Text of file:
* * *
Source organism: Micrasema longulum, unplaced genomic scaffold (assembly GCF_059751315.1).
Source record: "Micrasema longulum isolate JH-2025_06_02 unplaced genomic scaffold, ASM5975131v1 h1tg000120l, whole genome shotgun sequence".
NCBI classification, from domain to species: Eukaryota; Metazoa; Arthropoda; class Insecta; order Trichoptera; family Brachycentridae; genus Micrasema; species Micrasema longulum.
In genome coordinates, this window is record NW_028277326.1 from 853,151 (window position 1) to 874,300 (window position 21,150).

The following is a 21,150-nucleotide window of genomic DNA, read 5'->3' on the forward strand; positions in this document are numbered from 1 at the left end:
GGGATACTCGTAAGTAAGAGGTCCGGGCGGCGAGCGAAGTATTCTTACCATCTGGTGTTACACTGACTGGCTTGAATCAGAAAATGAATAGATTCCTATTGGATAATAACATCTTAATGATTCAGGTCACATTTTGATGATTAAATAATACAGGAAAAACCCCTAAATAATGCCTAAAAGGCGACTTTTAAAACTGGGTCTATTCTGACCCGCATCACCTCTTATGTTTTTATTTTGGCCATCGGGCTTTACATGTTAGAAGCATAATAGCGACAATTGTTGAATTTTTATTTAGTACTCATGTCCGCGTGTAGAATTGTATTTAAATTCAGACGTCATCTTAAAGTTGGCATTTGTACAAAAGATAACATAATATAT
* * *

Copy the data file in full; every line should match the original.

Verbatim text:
Source organism: Micrasema longulum, unplaced genomic scaffold (assembly GCF_059751315.1).
Source record: "Micrasema longulum isolate JH-2025_06_02 unplaced genomic scaffold, ASM5975131v1 h1tg000120l, whole genome shotgun sequence".
NCBI classification, from domain to species: Eukaryota; Metazoa; Arthropoda; class Insecta; order Trichoptera; family Brachycentridae; genus Micrasema; species Micrasema longulum.
In genome coordinates, this window is record NW_028277326.1 from 853,151 (window position 1) to 874,300 (window position 21,150).

The following is a 21,150-nucleotide window of genomic DNA, read 5'->3' on the forward strand; positions in this document are numbered from 1 at the left end:
GGGATACTCGTAAGTAAGAGGTCCGGGCGGCGAGCGAAGTATTCTTACCATCTGGTGTTACACTGACTGGCTTGAATCAGAAAATGAATAGATTCCTATTGGATAATAACATCTTAATGATTCAGGTCACATTTTGATGATTAAATAATACAGGAAAAACCCCTAAATAATGCCTAAAAGGCGACTTTTAAAACTGGGTCTATTCTGACCCGCATCACCTCTTATGTTTTTATTTTGGCCATCGGGCTTTACATGTTAGAAGCATAATAGCGACAATTGTTGAATTTTTATTTAGTACTCATGTCCGCGTGTAGAATTGTATTTAAATTCAGACGTCATCTTAAAGTTGGCATTTGTACAAAAGATAACATAATATAT